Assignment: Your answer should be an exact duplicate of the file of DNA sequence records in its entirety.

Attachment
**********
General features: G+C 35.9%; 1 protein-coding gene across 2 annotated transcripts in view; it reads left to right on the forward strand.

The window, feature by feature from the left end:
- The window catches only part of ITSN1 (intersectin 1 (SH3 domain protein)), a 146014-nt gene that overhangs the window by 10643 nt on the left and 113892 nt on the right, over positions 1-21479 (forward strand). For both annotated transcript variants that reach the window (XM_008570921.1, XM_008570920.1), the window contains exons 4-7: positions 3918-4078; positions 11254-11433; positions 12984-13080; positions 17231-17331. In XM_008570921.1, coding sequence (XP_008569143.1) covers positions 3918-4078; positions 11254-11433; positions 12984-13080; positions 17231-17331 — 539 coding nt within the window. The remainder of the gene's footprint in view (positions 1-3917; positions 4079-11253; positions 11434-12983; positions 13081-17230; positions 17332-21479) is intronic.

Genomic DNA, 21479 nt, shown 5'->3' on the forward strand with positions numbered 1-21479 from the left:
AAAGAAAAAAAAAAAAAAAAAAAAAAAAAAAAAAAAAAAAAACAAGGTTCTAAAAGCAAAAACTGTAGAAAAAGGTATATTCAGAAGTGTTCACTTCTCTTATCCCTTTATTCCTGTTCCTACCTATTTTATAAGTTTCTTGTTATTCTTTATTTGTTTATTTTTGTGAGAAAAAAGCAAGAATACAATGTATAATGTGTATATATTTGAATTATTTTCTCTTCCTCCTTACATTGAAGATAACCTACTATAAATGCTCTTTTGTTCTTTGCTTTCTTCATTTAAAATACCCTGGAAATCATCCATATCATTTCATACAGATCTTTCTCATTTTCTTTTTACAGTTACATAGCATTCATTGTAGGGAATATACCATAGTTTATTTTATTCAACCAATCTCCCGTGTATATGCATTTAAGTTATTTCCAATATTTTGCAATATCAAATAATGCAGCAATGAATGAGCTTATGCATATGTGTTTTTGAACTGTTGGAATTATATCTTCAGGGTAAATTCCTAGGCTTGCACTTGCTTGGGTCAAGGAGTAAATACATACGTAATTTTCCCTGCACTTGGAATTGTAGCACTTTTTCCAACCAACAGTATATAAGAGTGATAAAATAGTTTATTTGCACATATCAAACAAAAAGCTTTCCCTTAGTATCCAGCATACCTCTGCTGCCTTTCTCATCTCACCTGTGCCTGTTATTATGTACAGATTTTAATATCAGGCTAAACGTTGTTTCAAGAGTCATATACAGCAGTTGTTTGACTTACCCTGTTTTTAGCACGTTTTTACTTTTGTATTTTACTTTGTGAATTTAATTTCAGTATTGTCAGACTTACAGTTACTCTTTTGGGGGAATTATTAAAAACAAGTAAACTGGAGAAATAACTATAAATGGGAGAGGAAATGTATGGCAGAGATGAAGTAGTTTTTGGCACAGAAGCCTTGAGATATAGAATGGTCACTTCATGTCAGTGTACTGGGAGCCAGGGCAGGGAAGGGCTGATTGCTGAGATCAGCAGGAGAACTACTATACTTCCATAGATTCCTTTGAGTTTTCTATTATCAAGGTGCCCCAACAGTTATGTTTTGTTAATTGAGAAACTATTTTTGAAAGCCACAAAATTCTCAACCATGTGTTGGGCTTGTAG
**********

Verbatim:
General features: G+C 35.9%; 1 protein-coding gene across 2 annotated transcripts in view; it reads left to right on the forward strand.

The window, feature by feature from the left end:
- The window catches only part of ITSN1 (intersectin 1 (SH3 domain protein)), a 146014-nt gene that overhangs the window by 10643 nt on the left and 113892 nt on the right, over positions 1-21479 (forward strand). For both annotated transcript variants that reach the window (XM_008570921.1, XM_008570920.1), the window contains exons 4-7: positions 3918-4078; positions 11254-11433; positions 12984-13080; positions 17231-17331. In XM_008570921.1, coding sequence (XP_008569143.1) covers positions 3918-4078; positions 11254-11433; positions 12984-13080; positions 17231-17331 — 539 coding nt within the window. The remainder of the gene's footprint in view (positions 1-3917; positions 4079-11253; positions 11434-12983; positions 13081-17230; positions 17332-21479) is intronic.

Genomic DNA, 21479 nt, shown 5'->3' on the forward strand with positions numbered 1-21479 from the left:
AAAGAAAAAAAAAAAAAAAAAAAAAAAAAAAAAAAAAAAAAACAAGGTTCTAAAAGCAAAAACTGTAGAAAAAGGTATATTCAGAAGTGTTCACTTCTCTTATCCCTTTATTCCTGTTCCTACCTATTTTATAAGTTTCTTGTTATTCTTTATTTGTTTATTTTTGTGAGAAAAAAGCAAGAATACAATGTATAATGTGTATATATTTGAATTATTTTCTCTTCCTCCTTACATTGAAGATAACCTACTATAAATGCTCTTTTGTTCTTTGCTTTCTTCATTTAAAATACCCTGGAAATCATCCATATCATTTCATACAGATCTTTCTCATTTTCTTTTTACAGTTACATAGCATTCATTGTAGGGAATATACCATAGTTTATTTTATTCAACCAATCTCCCGTGTATATGCATTTAAGTTATTTCCAATATTTTGCAATATCAAATAATGCAGCAATGAATGAGCTTATGCATATGTGTTTTTGAACTGTTGGAATTATATCTTCAGGGTAAATTCCTAGGCTTGCACTTGCTTGGGTCAAGGAGTAAATACATACGTAATTTTCCCTGCACTTGGAATTGTAGCACTTTTTCCAACCAACAGTATATAAGAGTGATAAAATAGTTTATTTGCACATATCAAACAAAAAGCTTTCCCTTAGTATCCAGCATACCTCTGCTGCCTTTCTCATCTCACCTGTGCCTGTTATTATGTACAGATTTTAATATCAGGCTAAACGTTGTTTCAAGAGTCATATACAGCAGTTGTTTGACTTACCCTGTTTTTAGCACGTTTTTACTTTTGTATTTTACTTTGTGAATTTAATTTCAGTATTGTCAGACTTACAGTTACTCTTTTGGGGGAATTATTAAAAACAAGTAAACTGGAGAAATAACTATAAATGGGAGAGGAAATGTATGGCAGAGATGAAGTAGTTTTTGGCACAGAAGCCTTGAGATATAGAATGGTCACTTCATGTCAGTGTACTGGGAGCCAGGGCAGGGAAGGGCTGATTGCTGAGATCAGCAGGAGAACTACTATACTTCCATAGATTCCTTTGAGTTTTCTATTATCAAGGTGCCCCAACAGTTATGTTTTGTTAATTGAGAAACTATTTTTGAAAGCCACAAAATTCTCAACCATGTGTTGGGCTTGTAG